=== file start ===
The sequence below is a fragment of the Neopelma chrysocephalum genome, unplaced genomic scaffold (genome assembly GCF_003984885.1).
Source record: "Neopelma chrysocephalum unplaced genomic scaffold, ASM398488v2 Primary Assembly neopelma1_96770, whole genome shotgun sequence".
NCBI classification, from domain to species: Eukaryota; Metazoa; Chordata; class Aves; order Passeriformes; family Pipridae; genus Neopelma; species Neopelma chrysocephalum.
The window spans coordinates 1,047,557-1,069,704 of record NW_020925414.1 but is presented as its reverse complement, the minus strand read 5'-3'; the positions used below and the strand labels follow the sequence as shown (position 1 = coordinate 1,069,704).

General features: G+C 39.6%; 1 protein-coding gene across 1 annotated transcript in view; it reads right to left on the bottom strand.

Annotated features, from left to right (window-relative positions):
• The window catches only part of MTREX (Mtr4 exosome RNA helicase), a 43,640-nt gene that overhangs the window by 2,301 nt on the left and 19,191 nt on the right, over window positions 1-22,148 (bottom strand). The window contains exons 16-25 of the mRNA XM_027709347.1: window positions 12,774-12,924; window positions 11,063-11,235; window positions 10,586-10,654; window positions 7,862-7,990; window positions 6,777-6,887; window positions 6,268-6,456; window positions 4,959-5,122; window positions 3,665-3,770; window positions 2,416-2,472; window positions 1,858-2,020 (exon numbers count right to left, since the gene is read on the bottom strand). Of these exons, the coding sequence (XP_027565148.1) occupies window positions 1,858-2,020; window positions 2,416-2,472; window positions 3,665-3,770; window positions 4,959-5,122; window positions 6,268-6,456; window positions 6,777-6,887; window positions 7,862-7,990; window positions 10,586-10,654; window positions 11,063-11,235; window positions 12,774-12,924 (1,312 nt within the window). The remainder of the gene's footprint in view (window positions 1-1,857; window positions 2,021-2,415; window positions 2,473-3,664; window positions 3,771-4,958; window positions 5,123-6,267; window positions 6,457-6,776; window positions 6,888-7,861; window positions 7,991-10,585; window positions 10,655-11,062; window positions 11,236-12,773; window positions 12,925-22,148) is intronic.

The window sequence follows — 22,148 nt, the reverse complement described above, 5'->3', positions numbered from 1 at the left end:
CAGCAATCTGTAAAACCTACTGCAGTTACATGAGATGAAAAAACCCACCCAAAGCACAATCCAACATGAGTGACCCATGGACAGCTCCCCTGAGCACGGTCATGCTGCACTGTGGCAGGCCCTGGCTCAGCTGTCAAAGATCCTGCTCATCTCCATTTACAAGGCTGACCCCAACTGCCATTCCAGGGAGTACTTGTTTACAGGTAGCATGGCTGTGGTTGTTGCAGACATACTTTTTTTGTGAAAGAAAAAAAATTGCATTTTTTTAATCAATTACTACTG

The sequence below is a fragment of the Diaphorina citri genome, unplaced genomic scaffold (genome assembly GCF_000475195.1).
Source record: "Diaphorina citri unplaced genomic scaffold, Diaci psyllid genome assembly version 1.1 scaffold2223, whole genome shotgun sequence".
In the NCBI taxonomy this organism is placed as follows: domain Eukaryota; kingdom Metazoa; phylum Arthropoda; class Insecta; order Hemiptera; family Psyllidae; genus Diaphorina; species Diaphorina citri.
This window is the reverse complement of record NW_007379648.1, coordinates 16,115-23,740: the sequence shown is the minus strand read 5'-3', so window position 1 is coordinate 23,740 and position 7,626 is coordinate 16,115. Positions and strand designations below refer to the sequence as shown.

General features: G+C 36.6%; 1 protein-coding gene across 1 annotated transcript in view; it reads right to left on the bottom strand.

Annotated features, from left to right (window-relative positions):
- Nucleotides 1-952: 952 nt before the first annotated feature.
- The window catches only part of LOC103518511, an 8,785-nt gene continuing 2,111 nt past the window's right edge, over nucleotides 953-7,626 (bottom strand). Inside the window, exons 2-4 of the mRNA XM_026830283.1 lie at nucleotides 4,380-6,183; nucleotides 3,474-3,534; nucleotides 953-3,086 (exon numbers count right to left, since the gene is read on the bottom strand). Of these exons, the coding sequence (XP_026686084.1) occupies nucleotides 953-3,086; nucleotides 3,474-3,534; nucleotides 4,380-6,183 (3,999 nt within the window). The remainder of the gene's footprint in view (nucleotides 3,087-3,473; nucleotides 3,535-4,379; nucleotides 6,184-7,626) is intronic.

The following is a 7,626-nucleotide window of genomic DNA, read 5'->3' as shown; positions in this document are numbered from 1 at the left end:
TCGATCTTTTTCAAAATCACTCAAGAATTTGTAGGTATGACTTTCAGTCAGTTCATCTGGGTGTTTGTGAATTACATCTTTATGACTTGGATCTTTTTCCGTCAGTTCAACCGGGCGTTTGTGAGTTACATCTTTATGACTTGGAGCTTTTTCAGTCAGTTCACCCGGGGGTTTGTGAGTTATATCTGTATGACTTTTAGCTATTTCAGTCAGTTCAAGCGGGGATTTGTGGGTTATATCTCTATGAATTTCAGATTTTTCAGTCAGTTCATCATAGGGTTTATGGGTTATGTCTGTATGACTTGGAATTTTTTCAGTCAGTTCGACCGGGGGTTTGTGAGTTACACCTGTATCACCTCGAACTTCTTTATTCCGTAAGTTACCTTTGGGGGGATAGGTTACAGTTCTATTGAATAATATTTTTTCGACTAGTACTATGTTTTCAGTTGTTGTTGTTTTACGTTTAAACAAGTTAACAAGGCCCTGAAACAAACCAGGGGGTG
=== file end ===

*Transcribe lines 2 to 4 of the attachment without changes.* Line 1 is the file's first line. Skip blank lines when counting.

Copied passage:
Source record: "Neopelma chrysocephalum unplaced genomic scaffold, ASM398488v2 Primary Assembly neopelma1_96770, whole genome shotgun sequence".
NCBI classification, from domain to species: Eukaryota; Metazoa; Chordata; class Aves; order Passeriformes; family Pipridae; genus Neopelma; species Neopelma chrysocephalum.
The window spans coordinates 1,047,557-1,069,704 of record NW_020925414.1 but is presented as its reverse complement, the minus strand read 5'-3'; the positions used below and the strand labels follow the sequence as shown (position 1 = coordinate 1,069,704).